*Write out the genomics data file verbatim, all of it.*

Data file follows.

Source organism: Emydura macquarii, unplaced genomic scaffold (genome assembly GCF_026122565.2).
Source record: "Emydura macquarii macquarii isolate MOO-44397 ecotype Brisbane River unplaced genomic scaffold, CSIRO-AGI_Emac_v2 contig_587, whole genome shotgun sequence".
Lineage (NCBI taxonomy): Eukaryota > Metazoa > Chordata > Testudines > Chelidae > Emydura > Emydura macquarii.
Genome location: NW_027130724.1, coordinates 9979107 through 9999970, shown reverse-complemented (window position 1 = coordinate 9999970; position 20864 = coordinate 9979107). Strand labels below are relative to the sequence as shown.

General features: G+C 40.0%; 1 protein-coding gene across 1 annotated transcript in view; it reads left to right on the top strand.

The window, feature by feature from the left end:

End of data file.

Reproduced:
Source organism: Emydura macquarii, unplaced genomic scaffold (genome assembly GCF_026122565.2).
Source record: "Emydura macquarii macquarii isolate MOO-44397 ecotype Brisbane River unplaced genomic scaffold, CSIRO-AGI_Emac_v2 contig_587, whole genome shotgun sequence".
Lineage (NCBI taxonomy): Eukaryota > Metazoa > Chordata > Testudines > Chelidae > Emydura > Emydura macquarii.
Genome location: NW_027130724.1, coordinates 9979107 through 9999970, shown reverse-complemented (window position 1 = coordinate 9999970; position 20864 = coordinate 9979107). Strand labels below are relative to the sequence as shown.

General features: G+C 40.0%; 1 protein-coding gene across 1 annotated transcript in view; it reads left to right on the top strand.

The window, feature by feature from the left end: